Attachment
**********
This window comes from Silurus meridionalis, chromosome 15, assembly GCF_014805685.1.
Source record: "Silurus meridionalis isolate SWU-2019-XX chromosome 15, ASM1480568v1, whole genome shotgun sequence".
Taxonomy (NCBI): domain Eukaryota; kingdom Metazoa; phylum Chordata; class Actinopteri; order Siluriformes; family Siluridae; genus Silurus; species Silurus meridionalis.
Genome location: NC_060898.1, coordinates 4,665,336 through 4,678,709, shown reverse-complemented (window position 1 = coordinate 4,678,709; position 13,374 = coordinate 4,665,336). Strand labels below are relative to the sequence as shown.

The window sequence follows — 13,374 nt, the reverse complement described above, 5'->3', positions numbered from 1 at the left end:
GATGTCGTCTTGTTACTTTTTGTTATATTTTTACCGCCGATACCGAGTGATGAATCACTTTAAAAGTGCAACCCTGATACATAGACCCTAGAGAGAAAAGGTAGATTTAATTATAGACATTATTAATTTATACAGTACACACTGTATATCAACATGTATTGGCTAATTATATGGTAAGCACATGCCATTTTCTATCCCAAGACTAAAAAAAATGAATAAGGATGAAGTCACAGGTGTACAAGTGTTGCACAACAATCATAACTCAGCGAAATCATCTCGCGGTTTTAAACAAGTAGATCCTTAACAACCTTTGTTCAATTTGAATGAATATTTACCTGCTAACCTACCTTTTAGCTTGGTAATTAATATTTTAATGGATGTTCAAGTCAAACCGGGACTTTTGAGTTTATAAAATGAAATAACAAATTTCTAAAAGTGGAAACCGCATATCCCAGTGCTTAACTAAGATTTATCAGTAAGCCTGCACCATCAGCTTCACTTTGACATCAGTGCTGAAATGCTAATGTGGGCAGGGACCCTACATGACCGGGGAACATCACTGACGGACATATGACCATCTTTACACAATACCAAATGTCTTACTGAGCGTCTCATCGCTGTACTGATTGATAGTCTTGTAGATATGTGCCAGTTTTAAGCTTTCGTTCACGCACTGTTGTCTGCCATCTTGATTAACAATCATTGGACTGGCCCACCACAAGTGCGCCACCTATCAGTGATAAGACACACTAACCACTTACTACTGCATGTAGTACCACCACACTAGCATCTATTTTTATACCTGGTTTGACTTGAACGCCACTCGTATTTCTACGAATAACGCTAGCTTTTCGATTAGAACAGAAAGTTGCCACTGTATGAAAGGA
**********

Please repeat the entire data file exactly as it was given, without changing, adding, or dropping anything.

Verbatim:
This window comes from Silurus meridionalis, chromosome 15, assembly GCF_014805685.1.
Source record: "Silurus meridionalis isolate SWU-2019-XX chromosome 15, ASM1480568v1, whole genome shotgun sequence".
Taxonomy (NCBI): domain Eukaryota; kingdom Metazoa; phylum Chordata; class Actinopteri; order Siluriformes; family Siluridae; genus Silurus; species Silurus meridionalis.
Genome location: NC_060898.1, coordinates 4,665,336 through 4,678,709, shown reverse-complemented (window position 1 = coordinate 4,678,709; position 13,374 = coordinate 4,665,336). Strand labels below are relative to the sequence as shown.

The window sequence follows — 13,374 nt, the reverse complement described above, 5'->3', positions numbered from 1 at the left end:
GATGTCGTCTTGTTACTTTTTGTTATATTTTTACCGCCGATACCGAGTGATGAATCACTTTAAAAGTGCAACCCTGATACATAGACCCTAGAGAGAAAAGGTAGATTTAATTATAGACATTATTAATTTATACAGTACACACTGTATATCAACATGTATTGGCTAATTATATGGTAAGCACATGCCATTTTCTATCCCAAGACTAAAAAAAATGAATAAGGATGAAGTCACAGGTGTACAAGTGTTGCACAACAATCATAACTCAGCGAAATCATCTCGCGGTTTTAAACAAGTAGATCCTTAACAACCTTTGTTCAATTTGAATGAATATTTACCTGCTAACCTACCTTTTAGCTTGGTAATTAATATTTTAATGGATGTTCAAGTCAAACCGGGACTTTTGAGTTTATAAAATGAAATAACAAATTTCTAAAAGTGGAAACCGCATATCCCAGTGCTTAACTAAGATTTATCAGTAAGCCTGCACCATCAGCTTCACTTTGACATCAGTGCTGAAATGCTAATGTGGGCAGGGACCCTACATGACCGGGGAACATCACTGACGGACATATGACCATCTTTACACAATACCAAATGTCTTACTGAGCGTCTCATCGCTGTACTGATTGATAGTCTTGTAGATATGTGCCAGTTTTAAGCTTTCGTTCACGCACTGTTGTCTGCCATCTTGATTAACAATCATTGGACTGGCCCACCACAAGTGCGCCACCTATCAGTGATAAGACACACTAACCACTTACTACTGCATGTAGTACCACCACACTAGCATCTATTTTTATACCTGGTTTGACTTGAACGCCACTCGTATTTCTACGAATAACGCTAGCTTTTCGATTAGAACAGAAAGTTGCCACTGTATGAAAGGA